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Adolescent Mental Health: Liza's Story
Mental Health
6 Minutes
Girl carries books in her arm while carrying a backpack.

The Adolescent Mental Health Series is brought to you by OPTT.

According to the World Health Organization1, 1 in 6 adolescents aged 10-19 have been diagnosed with a mental health disorder. Depression and anxiety are among the leading causes of illness and disability among adolescents. Additionally, suicide is the fourth leading cause of death among teenagers. This issue does not just exist in the United States, an estimated 1.2 million1 youth in Canada are also affected by mental illness however, less than 20% receive treatment.

This series explores the stories, feelings, and insights from teenagers who are battling mental health disorders.


Liza struggled with her mental health as she transitioned from her small hometown to college. Though moving to college exacerbated her situation, her struggles began many years ago. 

In high school, she recalled conversations with her friends who could only confide in her regarding feeling depressed or stressed. Her friends’ family members would never consider sending them to therapy because there was a general dismissal of mental health issues in her community. Her friends’ parents believed that therapy is not needed unless someone was suicidal. Liza even noticed that when friends asked her about issues surrounding her mental health, she was hesitant to answer or tell the truth for fear that she would be judged.

When Liza was a senior in high school she would occasionally miss school to take a mental health day. She would tell her teachers that she “was really sick and couldn’t stop throwing up”. She could never bring herself to tell anyone the truth, that she just had a panic attack and needed to stay home. 

Liza felt she couldn’t share her struggles with mental health because it wouldn’t be taken as seriously as a physical illness. Last year, she recalled that a teacher questioned her friend after skipping school. He kept asking what exactly she was sick with and why she was missing school. Her friend finally broke down and revealed she had an anxiety attack. The teacher did not believe that was a good enough excuse to miss school and gave her a 0 on the test she missed. From then on, Liza said she had severe stomach pain and indigestion whenever someone questioned her absence.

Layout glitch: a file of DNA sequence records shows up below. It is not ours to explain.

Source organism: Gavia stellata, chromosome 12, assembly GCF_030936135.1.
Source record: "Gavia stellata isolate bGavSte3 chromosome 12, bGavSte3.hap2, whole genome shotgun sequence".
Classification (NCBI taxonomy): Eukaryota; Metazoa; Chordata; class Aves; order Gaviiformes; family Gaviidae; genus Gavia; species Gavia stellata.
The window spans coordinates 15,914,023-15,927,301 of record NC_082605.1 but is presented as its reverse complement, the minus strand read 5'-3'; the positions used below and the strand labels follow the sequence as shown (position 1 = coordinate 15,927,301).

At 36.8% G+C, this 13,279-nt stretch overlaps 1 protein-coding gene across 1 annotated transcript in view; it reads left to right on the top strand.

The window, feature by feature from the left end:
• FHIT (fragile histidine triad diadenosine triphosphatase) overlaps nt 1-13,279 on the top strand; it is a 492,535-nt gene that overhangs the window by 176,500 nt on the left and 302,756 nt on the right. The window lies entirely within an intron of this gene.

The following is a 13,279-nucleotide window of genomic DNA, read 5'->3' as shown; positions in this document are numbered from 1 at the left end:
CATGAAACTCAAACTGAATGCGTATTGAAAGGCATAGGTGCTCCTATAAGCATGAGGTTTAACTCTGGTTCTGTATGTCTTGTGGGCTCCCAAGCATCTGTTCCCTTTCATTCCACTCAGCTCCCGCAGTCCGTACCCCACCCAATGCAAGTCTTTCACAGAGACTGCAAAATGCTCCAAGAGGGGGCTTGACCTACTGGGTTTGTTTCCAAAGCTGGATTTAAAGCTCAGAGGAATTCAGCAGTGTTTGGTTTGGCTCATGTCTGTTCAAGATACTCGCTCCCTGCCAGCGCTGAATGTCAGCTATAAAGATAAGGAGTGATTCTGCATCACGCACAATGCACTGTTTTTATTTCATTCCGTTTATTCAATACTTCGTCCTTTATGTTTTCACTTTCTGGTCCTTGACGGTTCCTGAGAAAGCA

Now in college, Liza realized that stigma surrounding mental health negatively affected her path to receiving help for mental health. She was raised in a community that believed mental health issues were private matters that are never spoken about. 

Stigma around mental health has been an issue for decades. Liza may have been able to improve her mental illness earlier in life if she had felt comfortable to seek help.

We can all work to fight against the stigma surrounding mental illness by sharing our mental health stories with people in our community and helping to educate those who may not know how common struggles with mental health really is. By talking about mental health we can help form a society that takes a proactive approach to treating mental illness.

The New York Times1 has published, “It’s Life or Death”, mental health in adolescents is a global epidemic that is only getting worse.


What can you do to help an adolescent in need?

The New York Times 1 experts say: “Start a conversation. Be clear and direct and don’t shy from hard questions, but also approach these issues with compassion and not blame. Challenging as it may seem to talk about these issues, young people often are desperate to be heard. At the same time, talking to a parent can feel hard.”


Feeling overwhelmed?

If you or someone you know is struggling with mental health or having thoughts of suicide call:


United States

The National Suicide Prevention Lifeline

800-273-8255 (TALK)


Canada

Kids Help Phone

Text Services: Text "CONNECT" to 686868 (also serving adults)

Chat Services: https://kidshelpphone.ca/live-chat/

Global

Global Resources: https://www.helpguide.org/find-help.htm


In an emergency call 911, go to the emergency room, and get help from a trusted adult.

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